Hunting Turkey Hunting

Turkeys By the Hour: 5 Strategies for Hunting Gobblers Throughout the Day

They might not check a clock, but gobblers definitely adjust their habits according to the time of day
turkey on the roost
Turkey on the roost. Tes Randle Jolly

Spring gobblers never seem to come to your calls quickly enough and always seem to run away from them like a scalded cat. In actuality, they’re simply going about their daily routine. Learn what that routine is and you can intercept them along the way.


For a dawn attack to work, you need to have scouted and identified the exact location of a consistently used roost. You must also know the landing zone of birds in that roost. Fidgety hunters should stake a commercial ground blind within shooting range days or weeks in advance of the season. Accomplish that chore while turkeys loaf elsewhere. Set it so the rising sun doesn’t illuminate the inside of the blind. Move into ambush position at least 30 to 45 minutes prior to legal shooting light and wait for gobbles, soon to be followed by the flapping of wings.


Hard morning gobbling might be nonstop, but the hubbub can quickly fade as turkeys begin their hourly rituals. Scouting should influence when and where you make a midmorning move. Your focus should be on feeding areas with strut zones. These sites may vary from day to day, so stay flexible and concentrate on patterns that may repeat several times a week. If your roost ambush fails make an effort to beat the flock to a likely strut zone.


If you can legally hunt past noon—or simply want to scout—midday is the time to sneak toward loafing areas. Preseason scouting likely uncovered a few select, shady areas adjacent to field edges and feeding zones. Turkeys congregate here to escape the midday heat. Turkeys also spend the midday hours dusting. If you find a location with this combination, mark a waypoint on your GPS.

Midday magic gets progressively better as the season advances, due to the nesting habits of hens. From midmorning through the noon hours, a trickle of disappearing hens could suddenly leave a gobbler alone and isolated. Calling within this window could be met with some of the most raucous gobbling of the day. A mobile strategy of moving between loafing areas and trolling with yelps trumps any lunchtime nap.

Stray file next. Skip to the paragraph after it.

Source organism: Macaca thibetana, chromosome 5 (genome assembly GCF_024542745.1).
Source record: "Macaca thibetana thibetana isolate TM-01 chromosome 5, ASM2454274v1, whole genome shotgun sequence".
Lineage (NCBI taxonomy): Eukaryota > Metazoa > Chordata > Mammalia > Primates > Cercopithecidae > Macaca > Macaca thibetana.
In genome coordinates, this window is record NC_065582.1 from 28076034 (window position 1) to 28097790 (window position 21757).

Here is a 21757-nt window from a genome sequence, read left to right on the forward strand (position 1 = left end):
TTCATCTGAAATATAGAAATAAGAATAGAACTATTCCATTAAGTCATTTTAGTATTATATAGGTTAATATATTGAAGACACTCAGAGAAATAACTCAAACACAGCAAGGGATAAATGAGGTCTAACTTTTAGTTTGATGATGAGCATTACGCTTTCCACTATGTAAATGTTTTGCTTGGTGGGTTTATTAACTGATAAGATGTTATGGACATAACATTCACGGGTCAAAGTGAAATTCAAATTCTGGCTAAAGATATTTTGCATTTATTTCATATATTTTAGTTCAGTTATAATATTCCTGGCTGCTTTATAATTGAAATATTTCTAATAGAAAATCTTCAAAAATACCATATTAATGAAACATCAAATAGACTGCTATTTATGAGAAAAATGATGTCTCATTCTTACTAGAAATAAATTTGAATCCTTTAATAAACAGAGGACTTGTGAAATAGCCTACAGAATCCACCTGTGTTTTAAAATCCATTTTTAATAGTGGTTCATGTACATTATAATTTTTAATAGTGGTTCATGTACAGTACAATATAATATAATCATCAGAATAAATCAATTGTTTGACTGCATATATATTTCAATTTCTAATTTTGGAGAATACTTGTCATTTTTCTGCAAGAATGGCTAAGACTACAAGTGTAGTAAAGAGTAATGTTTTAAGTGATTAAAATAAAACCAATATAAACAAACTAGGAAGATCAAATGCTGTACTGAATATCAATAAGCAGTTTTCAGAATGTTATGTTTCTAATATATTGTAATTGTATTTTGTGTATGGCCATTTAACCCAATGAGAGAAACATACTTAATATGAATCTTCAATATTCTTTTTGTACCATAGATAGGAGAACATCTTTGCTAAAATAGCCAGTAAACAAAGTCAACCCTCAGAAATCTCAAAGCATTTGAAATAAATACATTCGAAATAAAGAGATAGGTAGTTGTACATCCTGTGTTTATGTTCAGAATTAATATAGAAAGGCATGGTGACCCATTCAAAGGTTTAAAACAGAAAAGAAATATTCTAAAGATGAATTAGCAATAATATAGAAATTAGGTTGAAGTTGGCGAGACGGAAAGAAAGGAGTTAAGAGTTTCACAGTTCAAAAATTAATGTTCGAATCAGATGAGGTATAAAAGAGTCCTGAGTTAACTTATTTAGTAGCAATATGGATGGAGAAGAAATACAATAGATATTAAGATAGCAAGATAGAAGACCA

strutting tom
Strutting tom. Alamy


If you’ve never hunted the afternoon, buckle up for an experience that rivals sunrise action. Now, most solo gobblers have their ears fixated on the sound of forlorn females. These desperadoes often wander quietly, but a well-timed call on your part could strike a chord and turn on a tom.

Begin afternoon hunts near shady loafing or dusting areas. As the sun begins sliding westward, shift your search back toward field edges and feeding locales as birds try to fill up before a long night on the limb.

Surprisingly, your calls could lure in lonely gobblers or hens beginning to regroup for evening fly-up. If hens lead the charge, it’s best to talk back in the same manner as the responding birds. Boss hens often respond best to a bad-tempered reply, similar to fall calling. Don’t let down your guard for a moment—a tom might just be in tow.


This period requires some careful navigation. Sunset setups center on the gamble a flock will return to the same roost repeatedly. Any screw-up on your part could spook turkeys into abandoning the focal point of their life. Instead of sitting near a roost, a better plan is to locate a route turkeys use regularly to get there and set up far enough away so that the birds won’t associate danger with their roost site.